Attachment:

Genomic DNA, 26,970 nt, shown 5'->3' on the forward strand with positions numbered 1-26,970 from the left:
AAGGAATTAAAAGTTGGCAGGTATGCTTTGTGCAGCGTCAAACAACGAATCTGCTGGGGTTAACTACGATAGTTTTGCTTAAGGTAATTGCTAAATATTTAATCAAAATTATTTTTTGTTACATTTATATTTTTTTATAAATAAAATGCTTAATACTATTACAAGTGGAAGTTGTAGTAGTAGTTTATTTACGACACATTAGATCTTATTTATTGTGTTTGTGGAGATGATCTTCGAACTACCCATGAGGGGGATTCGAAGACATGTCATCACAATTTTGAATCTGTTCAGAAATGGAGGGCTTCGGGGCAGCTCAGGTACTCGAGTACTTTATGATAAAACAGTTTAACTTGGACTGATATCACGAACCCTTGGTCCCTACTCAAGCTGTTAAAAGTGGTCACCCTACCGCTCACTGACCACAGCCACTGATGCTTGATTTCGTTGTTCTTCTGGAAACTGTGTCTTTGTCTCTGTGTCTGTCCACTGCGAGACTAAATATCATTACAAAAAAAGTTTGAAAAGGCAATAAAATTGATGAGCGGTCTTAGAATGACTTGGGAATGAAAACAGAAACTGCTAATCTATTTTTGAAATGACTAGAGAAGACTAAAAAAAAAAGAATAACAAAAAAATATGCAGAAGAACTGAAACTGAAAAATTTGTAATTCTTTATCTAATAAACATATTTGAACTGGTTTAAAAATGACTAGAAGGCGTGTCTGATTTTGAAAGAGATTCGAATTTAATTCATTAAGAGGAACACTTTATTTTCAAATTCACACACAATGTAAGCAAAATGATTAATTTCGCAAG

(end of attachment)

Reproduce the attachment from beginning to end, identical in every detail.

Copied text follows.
Genomic DNA, 26,970 nt, shown 5'->3' on the forward strand with positions numbered 1-26,970 from the left:
AAGGAATTAAAAGTTGGCAGGTATGCTTTGTGCAGCGTCAAACAACGAATCTGCTGGGGTTAACTACGATAGTTTTGCTTAAGGTAATTGCTAAATATTTAATCAAAATTATTTTTTGTTACATTTATATTTTTTTATAAATAAAATGCTTAATACTATTACAAGTGGAAGTTGTAGTAGTAGTTTATTTACGACACATTAGATCTTATTTATTGTGTTTGTGGAGATGATCTTCGAACTACCCATGAGGGGGATTCGAAGACATGTCATCACAATTTTGAATCTGTTCAGAAATGGAGGGCTTCGGGGCAGCTCAGGTACTCGAGTACTTTATGATAAAACAGTTTAACTTGGACTGATATCACGAACCCTTGGTCCCTACTCAAGCTGTTAAAAGTGGTCACCCTACCGCTCACTGACCACAGCCACTGATGCTTGATTTCGTTGTTCTTCTGGAAACTGTGTCTTTGTCTCTGTGTCTGTCCACTGCGAGACTAAATATCATTACAAAAAAAGTTTGAAAAGGCAATAAAATTGATGAGCGGTCTTAGAATGACTTGGGAATGAAAACAGAAACTGCTAATCTATTTTTGAAATGACTAGAGAAGACTAAAAAAAAAAGAATAACAAAAAAATATGCAGAAGAACTGAAACTGAAAAATTTGTAATTCTTTATCTAATAAACATATTTGAACTGGTTTAAAAATGACTAGAAGGCGTGTCTGATTTTGAAAGAGATTCGAATTTAATTCATTAAGAGGAACACTTTATTTTCAAATTCACACACAATGTAAGCAAAATGATTAATTTCGCAAG